D.C. FATAL SHOOTING

Public Defender Intern Recalled As Positive Example for Youths

By Jonathan Mummolo and Omar Fekeiki
Washington Post Staff Writers
Sunday, July 1, 2007

Michael Richardson, 30, an intern with the D.C. Public Defender Service who was fatally shot Friday at the Steak & Egg Breakfast restaurant on Ninth Street NW, knew the streets from his job and from personal experience.

Friends and co-workers said the former Howard University football player -- whose record shows arrests and acquittals in the 1990s for drug, weapons and assault charges -- was friendly, hardworking and positive. One friend recalled the moment of clarity that came a few years back, when Richardson was shot in the face.

"He decided [then] to really make it a point to talk to youth about staying away from violence in the streets," said Rich Lecky of Northeast Washington, a friend and former classmate of Richardson's.

Heather Pinckney, a trial attorney with the public defender's office, said Richardson told her that few of the people he grew up with in Far Rockaway, N.Y., went to college or left the old neighborhood.

She said she liked that he did not forget such people, particularly those who became entangled in the criminal justice system.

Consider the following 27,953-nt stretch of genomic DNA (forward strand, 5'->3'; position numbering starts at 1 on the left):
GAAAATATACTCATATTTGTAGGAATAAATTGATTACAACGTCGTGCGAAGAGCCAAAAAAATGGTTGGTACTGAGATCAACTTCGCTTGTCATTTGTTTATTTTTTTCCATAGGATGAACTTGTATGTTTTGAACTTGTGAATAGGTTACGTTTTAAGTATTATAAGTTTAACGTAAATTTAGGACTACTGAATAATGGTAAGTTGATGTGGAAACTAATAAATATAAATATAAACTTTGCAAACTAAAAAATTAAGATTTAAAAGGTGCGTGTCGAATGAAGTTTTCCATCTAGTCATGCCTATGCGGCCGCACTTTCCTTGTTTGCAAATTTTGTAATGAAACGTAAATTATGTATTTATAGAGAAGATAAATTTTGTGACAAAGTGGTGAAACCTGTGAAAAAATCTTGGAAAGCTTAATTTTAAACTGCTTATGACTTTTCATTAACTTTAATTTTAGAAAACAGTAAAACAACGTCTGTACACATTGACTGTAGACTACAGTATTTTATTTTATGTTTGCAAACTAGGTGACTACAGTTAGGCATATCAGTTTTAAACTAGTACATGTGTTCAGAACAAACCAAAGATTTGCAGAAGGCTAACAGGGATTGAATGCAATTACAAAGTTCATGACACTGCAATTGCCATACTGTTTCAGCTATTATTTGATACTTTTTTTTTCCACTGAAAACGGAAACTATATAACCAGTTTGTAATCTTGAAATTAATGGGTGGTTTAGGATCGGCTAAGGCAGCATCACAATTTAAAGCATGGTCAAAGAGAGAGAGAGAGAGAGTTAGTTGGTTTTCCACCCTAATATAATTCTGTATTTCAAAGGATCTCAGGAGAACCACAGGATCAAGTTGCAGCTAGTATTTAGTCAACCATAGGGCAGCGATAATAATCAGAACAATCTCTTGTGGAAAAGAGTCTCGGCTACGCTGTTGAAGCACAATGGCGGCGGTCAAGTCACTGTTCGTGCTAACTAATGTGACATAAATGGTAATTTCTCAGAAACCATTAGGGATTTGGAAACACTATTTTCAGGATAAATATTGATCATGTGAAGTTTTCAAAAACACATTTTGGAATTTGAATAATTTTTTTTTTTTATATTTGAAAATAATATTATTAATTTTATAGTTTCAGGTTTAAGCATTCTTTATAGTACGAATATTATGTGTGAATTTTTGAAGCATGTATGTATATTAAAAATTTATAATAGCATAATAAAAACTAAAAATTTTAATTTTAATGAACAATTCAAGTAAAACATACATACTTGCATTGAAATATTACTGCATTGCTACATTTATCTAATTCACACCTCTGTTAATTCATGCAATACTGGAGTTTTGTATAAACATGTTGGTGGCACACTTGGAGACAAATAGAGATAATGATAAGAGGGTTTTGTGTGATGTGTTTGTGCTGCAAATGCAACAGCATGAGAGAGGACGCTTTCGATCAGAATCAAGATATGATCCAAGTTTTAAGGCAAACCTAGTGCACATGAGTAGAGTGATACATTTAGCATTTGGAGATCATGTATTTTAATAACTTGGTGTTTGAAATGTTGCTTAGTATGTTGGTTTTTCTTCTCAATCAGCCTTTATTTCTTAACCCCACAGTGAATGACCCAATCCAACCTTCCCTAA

He had had his own brushes with the law, according to public records, but his friend said the earlier shooting changed his outlook.

Then, early Friday morning, Richardson was shot in the chest in the restaurant. He went outside and collapsed on the sidewalk. He was taken to Howard University Hospital, where he was pronounced dead, police said.

The gunman fled, no arrests have been made and the investigation is ongoing, police said.

The restaurant, which is open seven days a week, was closed yesterday.

Store owners in the neighborhood said the late-night crowd can get rowdy.

"There are drug dealers around the restaurant every night. I see them. . . . If they are there, they create problems," said Belinke Fofana, 45, who runs a flea market across the street. The restaurant usually opens at midnight and closes about 3 p.m., neighbors said.

Joseph Vamboi, the restaurant's owner, could not be reached for comment. But Osman Barrie, who co-owns Osman and Joe's Steak & Egg Kitchen on Wisconsin Avenue NW with Vamboi, said the shooting was a freak occurrence. "It could have happened anywhere," Barrie said. "This guy was just in the wrong place at the wrong time."


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